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6 Shocking Fatal Dog Attacks That Will Leave You Horrified

Are these fatal dog attacks an accident…Or should we blame the breed?

Research shows that 1 in 4 individuals have been bitten by a dog at some point in their lifetime. But less than 1% of bites result in a visit to the hospital. Unfortunately, the same can’t be true about the people on our list. Generally, men are more likely to get bitten.

Dog attacks on middle-aged women are apparently rising the fastest, though. We don’t know why that is, but it could have something to do with the profile of people who own and spend time with dogs.

There’s very little scientific evidence showing that some breeds are naturally more aggressive than others. And research indicates that the breeds reported to bite are the most popular in that area. Yet, when we look at breeds involved in fatalities, it’s pretty clear that most are large and powerful.

Scientific studies have determined that the leading causes of fatal dog attacks stem from preventable factors, including neglect or abuse, irresponsible ownership, failure to neuter dogs, and insufficient supervision of strong dogs around young children.

All this being said, though, no matter how much we love our fur babies, we have to remember that inside every dog, there’s still a wild animal that could potentially attack.

And for those who have cynophobia, these 6 stories of fatal dog attacks will probably amplify their hesitation when they come face-to-face with a canine.

Fatal Dog Attack
Photo by Fotokon at Shutterstock

Fatal dog attack: Baby killed by a wolf-dog hybrid in Virginia

Over the years, there have been far too many cases to count of fatal dog attacks on newborns. Occasionally, it gets blamed on the jealousy the dog might feel about not being the baby of the family anymore. And sometimes, it seems as though the dog thinks the infant is a new toy.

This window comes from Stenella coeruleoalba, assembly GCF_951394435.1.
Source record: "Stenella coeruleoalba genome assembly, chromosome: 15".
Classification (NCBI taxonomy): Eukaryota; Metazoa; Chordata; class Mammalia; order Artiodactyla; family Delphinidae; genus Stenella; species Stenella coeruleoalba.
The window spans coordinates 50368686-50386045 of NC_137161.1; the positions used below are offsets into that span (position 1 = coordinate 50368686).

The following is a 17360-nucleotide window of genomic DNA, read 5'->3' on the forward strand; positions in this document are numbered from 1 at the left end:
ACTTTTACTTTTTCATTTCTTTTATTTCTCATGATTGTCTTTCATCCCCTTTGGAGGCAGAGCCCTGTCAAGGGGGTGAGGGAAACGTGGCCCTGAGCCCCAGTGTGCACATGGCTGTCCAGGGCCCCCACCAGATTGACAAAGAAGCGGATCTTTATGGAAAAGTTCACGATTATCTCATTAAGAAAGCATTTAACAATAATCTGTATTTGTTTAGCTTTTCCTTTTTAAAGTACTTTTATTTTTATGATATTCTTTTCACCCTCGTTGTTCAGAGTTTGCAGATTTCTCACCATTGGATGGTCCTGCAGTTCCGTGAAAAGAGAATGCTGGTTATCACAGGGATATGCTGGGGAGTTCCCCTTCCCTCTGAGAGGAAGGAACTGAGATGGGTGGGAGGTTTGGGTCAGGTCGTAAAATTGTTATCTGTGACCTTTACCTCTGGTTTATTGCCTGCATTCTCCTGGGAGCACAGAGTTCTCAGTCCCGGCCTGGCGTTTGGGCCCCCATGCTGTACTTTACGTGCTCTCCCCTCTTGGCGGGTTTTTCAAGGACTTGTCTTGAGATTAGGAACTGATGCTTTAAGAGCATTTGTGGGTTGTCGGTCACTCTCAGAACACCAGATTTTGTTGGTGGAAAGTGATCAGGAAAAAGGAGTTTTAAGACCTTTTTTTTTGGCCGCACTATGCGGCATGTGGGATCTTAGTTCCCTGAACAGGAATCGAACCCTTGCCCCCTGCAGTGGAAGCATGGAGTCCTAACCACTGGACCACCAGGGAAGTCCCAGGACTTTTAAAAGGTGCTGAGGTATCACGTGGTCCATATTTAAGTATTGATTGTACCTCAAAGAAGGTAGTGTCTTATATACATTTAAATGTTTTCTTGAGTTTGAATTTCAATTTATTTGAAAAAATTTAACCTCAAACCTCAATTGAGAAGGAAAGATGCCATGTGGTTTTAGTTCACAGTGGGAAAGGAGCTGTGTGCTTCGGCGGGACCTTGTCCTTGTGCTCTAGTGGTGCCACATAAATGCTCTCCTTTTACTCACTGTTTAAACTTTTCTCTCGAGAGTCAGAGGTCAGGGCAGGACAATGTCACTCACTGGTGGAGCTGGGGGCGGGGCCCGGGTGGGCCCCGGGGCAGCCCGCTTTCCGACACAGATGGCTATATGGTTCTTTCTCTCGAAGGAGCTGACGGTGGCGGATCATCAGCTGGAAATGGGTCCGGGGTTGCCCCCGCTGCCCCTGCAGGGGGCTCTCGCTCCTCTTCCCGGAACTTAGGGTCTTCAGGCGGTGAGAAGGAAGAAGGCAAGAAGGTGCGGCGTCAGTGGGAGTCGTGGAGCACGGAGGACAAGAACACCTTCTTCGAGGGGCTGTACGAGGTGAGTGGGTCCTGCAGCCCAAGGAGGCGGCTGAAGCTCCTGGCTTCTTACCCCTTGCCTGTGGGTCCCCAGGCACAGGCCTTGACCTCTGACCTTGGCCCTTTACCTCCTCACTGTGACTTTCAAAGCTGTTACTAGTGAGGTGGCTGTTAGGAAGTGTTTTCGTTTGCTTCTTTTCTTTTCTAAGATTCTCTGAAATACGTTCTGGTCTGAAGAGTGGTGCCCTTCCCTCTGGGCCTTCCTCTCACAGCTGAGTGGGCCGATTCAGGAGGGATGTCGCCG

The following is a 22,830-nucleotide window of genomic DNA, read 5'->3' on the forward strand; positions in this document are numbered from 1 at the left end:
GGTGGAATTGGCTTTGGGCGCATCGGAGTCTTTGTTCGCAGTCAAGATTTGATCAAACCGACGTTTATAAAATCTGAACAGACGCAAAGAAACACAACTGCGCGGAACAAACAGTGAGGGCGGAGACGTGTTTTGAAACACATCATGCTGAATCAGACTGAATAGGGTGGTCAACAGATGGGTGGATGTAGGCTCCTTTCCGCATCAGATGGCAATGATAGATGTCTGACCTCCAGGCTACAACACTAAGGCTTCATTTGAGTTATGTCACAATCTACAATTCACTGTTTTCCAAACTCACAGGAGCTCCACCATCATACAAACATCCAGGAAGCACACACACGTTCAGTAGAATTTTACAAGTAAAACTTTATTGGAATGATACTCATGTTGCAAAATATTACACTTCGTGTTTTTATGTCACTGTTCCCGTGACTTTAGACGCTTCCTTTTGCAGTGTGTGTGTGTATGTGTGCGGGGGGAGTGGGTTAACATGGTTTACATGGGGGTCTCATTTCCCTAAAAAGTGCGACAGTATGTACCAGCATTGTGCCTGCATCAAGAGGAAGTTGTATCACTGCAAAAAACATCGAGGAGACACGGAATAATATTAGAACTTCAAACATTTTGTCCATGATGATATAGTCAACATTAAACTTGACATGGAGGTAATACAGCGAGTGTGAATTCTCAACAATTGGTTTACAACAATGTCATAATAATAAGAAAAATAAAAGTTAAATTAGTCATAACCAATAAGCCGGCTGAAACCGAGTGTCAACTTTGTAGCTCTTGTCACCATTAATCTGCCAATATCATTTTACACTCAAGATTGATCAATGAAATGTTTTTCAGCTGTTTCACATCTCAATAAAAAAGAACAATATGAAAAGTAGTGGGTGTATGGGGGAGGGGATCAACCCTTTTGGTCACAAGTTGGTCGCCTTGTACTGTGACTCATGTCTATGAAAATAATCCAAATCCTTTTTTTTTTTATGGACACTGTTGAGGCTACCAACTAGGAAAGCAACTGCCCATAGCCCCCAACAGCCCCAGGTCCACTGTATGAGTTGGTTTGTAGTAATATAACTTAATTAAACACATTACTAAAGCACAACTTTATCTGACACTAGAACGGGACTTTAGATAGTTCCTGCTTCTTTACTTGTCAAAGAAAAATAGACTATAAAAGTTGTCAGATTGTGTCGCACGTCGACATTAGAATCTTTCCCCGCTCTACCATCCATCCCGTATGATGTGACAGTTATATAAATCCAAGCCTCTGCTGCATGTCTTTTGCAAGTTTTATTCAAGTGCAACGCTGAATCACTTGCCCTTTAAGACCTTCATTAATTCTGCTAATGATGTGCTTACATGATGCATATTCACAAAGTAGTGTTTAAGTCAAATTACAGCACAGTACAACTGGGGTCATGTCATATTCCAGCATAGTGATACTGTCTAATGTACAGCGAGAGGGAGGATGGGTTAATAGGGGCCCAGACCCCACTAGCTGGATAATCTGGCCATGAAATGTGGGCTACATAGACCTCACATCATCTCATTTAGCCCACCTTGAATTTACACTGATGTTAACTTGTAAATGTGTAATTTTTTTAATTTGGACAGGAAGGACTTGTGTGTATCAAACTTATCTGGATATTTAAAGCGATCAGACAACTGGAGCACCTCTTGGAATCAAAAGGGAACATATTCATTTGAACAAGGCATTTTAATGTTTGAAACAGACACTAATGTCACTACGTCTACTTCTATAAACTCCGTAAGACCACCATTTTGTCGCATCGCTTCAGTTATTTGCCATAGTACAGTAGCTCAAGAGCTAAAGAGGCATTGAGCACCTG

In all honesty, it should be common sense not to leave a dog alone with a baby, regardless of its breed, especially if it’s part wolf. Suffice it to say, you won’t like this first story. A family in Jonesville, Virginia, had just brought their newborn home from the hospital in 2018.

They owned a huge wolf-dog hybrid who had never been around a baby before. The door to the nursery was left open one day.

The dog got in and began mauling the upper half of the week-old baby’s body. Sadly, the infant didn’t survive the incident. The dog was taken to the pound, and it was euthanized.

Fatal dog attack: Little boy attacked by a pack of strays Missouri

For many years, there weren’t any laws that prevented dogs from roaming the streets by themselves. Without animal control officers, packs of dogs freely roamed neighborhoods throughout the entire country. And as you can guess, these dogs were not only wild but also hungry.

One report from 1959 says that a two-and-a-half-year-old boy was playing in an empty parking lot next to his family house in the suburbs of St. Louis when a pack of 10 wild dogs surrounded him and attacked. Sadly, the dogs chewed on his body, and there was no saving him.

The boy’s parents heard the racket, and the father ran outside and beat the dogs with a bat. One of them jumped on the father, who barely made it out with the limp body of the boy.

Locals formed an angry mob, grabbing their guns and whatever else they could to go after these street dogs to avenge the young boy’s life. For a while after this fatal dog attack, the police station received many calls whenever someone saw a dog walking around unaccompanied.

Fatal dog attack: Pack of pit bulls attack man in Arkansas

A man named De’trick Johnson wanted to get his car worked on. He called ahead to a shop in Pine Bluff, Arkansas, called CJ’s Garage one day in 2015 to make an early morning appointment for a service on his car.

When Johnson showed up at CJ’s Garage, he was greeted by 7 pit bulls. They were all barking at him when he got out of his car. He knew he wasn’t going to win a fight against 7 dogs, so he tried to climb on top of his car.

One of the dogs jumped on the car, pulling him to the ground. He realized his only chance was to run, but the pits caught up with him. It turns out that they were guard dogs at CJ’s Garage and had bitten quite a few people, but the owner hadn’t done anything about it.